"Leaders who are mindful tend to be more effective in understanding and relating to others, and motivating them towards shared goals. Hence, they become more effective in leadership roles."
~ William W. George, professor of management practice at Harvard Business School, former chairman and chief executive officer of Medtronic, author of four best-selling books.
In the past few years, we have seen a veritable explosion of research into the benefits of mindfulness and meditation. Many researchers have been surprised by the depth and breadth of positive changes seen in individuals who have learned and practiced these skills. As many of us know, the data are showing that those who practice meditation experience improvements not only in measures of health, such as stress levels, blood pressure and chronic pain, but also in aspects of job performance, such as focus, emotional regulation, creativity and working memory capacity. And additional studies show links to improved overall life satisfaction through increased social connectedness, decreased anxiety and depression and increased empathy and compassion.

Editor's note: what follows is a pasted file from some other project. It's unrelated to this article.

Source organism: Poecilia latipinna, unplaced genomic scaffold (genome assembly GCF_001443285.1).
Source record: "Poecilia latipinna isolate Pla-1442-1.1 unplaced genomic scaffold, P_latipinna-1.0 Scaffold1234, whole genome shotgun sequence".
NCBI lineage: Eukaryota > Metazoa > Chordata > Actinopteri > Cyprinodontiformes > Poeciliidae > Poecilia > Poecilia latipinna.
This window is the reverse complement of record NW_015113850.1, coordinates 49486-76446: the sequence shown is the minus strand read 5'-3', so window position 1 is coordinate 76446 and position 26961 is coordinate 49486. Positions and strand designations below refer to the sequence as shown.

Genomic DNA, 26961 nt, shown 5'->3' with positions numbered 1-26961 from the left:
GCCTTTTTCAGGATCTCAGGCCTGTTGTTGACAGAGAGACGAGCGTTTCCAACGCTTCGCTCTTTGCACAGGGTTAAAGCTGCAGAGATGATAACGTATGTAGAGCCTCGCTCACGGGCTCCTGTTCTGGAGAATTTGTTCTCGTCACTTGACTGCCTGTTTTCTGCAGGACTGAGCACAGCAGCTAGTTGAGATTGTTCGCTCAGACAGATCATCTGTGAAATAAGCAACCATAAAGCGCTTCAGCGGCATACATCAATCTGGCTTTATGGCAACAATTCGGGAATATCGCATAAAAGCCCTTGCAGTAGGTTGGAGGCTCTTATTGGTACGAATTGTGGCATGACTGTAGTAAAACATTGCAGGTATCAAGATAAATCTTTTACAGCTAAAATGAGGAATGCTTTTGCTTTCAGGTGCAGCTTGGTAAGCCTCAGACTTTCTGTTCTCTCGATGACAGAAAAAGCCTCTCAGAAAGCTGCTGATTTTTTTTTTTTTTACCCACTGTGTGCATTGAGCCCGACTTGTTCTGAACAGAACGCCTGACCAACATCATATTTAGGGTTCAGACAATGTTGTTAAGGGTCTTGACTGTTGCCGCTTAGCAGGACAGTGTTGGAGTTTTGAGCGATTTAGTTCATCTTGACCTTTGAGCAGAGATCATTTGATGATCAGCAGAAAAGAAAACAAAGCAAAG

Mindfulness, the practice of simply being aware of what is happening right now, in this moment, and exploring that awareness with a non-judgmental attitude, is a skill that, despite its simplicity, takes effort and repetition. In our 24/7, on-call culture, we have seemingly forgotten what it means to “pay attention” to our lives, and both our personal and work lives can suffer for it.
We are seeing more and more how an individual who practices mindfulness naturally brings the benefits to work, often improving both the experience of work, related job performance and even organizational culture as a whole.